. A role for FKBP52 in Tau protein function. Proc Natl Acad Sci U S A. 2010 Feb 9;107(6):2658-63. PubMed.

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  1. Distinct Contribution of Peptidyl Prolyl Cis-trans Isomerases to Tau Functions
    Some peptidyl prolyl bonds in certain proteins such as tau can exist in two completely distinct cis and trans conformations, whose conversion can be greatly accelerated by peptidyl prolyl cis-trans isomerase (1,2). A increasing body of evidence indicates that the peptidyl prolyl cis-trans isomerization can act as a novel molecular timer to regulate the amplitude and duration of cellular processes (1,2). This new paper by Chambraud et al. reveals an interesting novel role for the peptidyl prolyl cis-trans isomerase FKBP52 in regulating the function of tau, a microtubule-binding protein that plays a major role in the development of Alzheimer disease and related tauopathies.

    FKBP52 is a member of the FKBP (FK506-binding protein) family of peptidyl prolyl cis-trans isomerases and has recently been shown to control chemotropic guidance of neuronal growth cones via regulation of TRPC1 channel opening in the developing spinal cord. Chambraud et al. reported that FKBP52 interacts with tau, especially when the latter is in its hyperphosphorylated form, and that FKBP52 and tau colocalize in the distal part of the axons of cortical neurons.

    Tau functions at two major stages in the brain: during brain development and brain aging. Dynamic tau phosphorylation occurs during embryonic development, which may play an important role in refining or maintaining neuronal structure and function, whereas tau hyperphosphorylation affects tau function and degradation, leading to tangle formation and neurodegeneration in tauopathies (4). Interestingly, Chambraud et al. found that FKBP52 inhibits the ability of recombinant tau to promote microtubule assembly in vitro. Moreover, overexpression of FKBP52 in differentiating PC12 cells prevents tau accumulation and reduces neurite outgrowth. These results demonstrate that FKBP52 has an inhibitory effect on neuronal differentiation/development and suggest that FKBP52 may be a promoting factor of tauopathy. The latter possibility is especially exciting given that FKBP inhibitors, which are clinically used as immunosuppressive drugs, have been shown to have neuroprotective effects.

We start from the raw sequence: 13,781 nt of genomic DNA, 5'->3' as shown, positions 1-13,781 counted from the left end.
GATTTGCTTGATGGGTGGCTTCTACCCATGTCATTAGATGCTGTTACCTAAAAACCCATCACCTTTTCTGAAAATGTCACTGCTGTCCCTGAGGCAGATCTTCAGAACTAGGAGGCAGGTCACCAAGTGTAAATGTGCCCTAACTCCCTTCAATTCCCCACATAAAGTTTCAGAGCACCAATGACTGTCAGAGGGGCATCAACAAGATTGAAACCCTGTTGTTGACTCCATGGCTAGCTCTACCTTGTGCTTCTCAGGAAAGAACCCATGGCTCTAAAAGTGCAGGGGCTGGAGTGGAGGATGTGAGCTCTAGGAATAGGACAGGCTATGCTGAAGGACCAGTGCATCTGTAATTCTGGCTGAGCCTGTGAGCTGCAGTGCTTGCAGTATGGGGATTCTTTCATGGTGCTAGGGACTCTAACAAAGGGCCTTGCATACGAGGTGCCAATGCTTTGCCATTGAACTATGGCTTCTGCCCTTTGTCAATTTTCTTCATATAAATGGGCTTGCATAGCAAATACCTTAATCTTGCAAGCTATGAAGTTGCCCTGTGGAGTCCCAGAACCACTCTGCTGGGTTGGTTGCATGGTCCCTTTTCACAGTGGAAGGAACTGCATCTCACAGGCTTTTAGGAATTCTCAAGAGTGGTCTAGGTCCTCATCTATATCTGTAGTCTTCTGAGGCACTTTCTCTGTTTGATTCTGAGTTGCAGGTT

Strikingly, these effects of FKBP52 on tau are in sharp contrast to those of Pin1, an another, but distinct peptidyl prolyl cis-trans isomerase (5-8). Pin1 binds to and isomerizes the phosphorylated Thr231-Pro motif in tau to restore tau ability to bind microtubules and to promote their assembly (9), to facilitate tau dephosphorylation by PP2A (10,11), and to promote tau degradation (12). The impact of Pin1 on tauopathy and neurodegeneration has been well established. Pin1 is inhibited by multiple mechanisms in the Alzheimer brain in humans, and deletion of Pin1 in mice causes progressive age-dependent tauopathy (2,10). Moreover, postnatal neuronal Pin1 overexpression effectively inhibits the tauopathy phenotype induced by overexpression of wild-type tau in transgenic mice (1,2). These results demonstrate a pivotal role of Pin1 in protecting against tauopathy in Alzheimer disease.

    Although both Pin1 and FKBP52 have peptidyl-prolyl isomerase (PPIase) activity and a specific protein-protein interaction domain (2), they seem to have the opposite effects on tau functions. It is not clear why they have such opposite effects on tau. Notably, Pin1 specifically isomerizes only phosphorylated Ser/Thr-Pro motifs and acts only on phosphorylated tau, but FKBP52 has much less activity towards a Ser/Thr-Pro motif after phosphorylation (7), and Chambraud et al. show it can inhibit the function of non-phosphorylated tau. One interesting possibility is that FKBP52 might act directly on non-phosphorylated tau, although its binding to tau seems to be enhanced by tau hyperphosphorylation. Future studies on how FKBP52 regulates tau protein conformation and function, and whether manipulating FKBP52 affects tauopathy in animal models might help offer new insight into tau regulation and provide potential new approaches to inhibit tauopathies.

    References:

    . Prolyl cis-trans isomerization as a molecular timer. Nat Chem Biol. 2007 Oct;3(10):619-29. PubMed.

    . The prolyl isomerase PIN1: a pivotal new twist in phosphorylation signalling and disease. Nat Rev Mol Cell Biol. 2007 Nov;8(11):904-16. PubMed.

    . Peptidyl-prolyl isomerase FKBP52 controls chemotropic guidance of neuronal growth cones via regulation of TRPC1 channel opening. Neuron. 2009 Nov 25;64(4):471-83. PubMed.

    . The phosphorylation state of tau in the developing rat brain is regulated by phosphoprotein phosphatases. J Biol Chem. 1994 Dec 9;269(49):30981-7. PubMed.

    . A human peptidyl-prolyl isomerase essential for regulation of mitosis. Nature. 1996 Apr 11;380(6574):544-7. PubMed.

    . Function of WW domains as phosphoserine- or phosphothreonine-binding modules. Science. 1999 Feb 26;283(5406):1325-8. PubMed.

    . Sequence-specific and phosphorylation-dependent proline isomerization: a potential mitotic regulatory mechanism. Science. 1997 Dec 12;278(5345):1957-60. PubMed.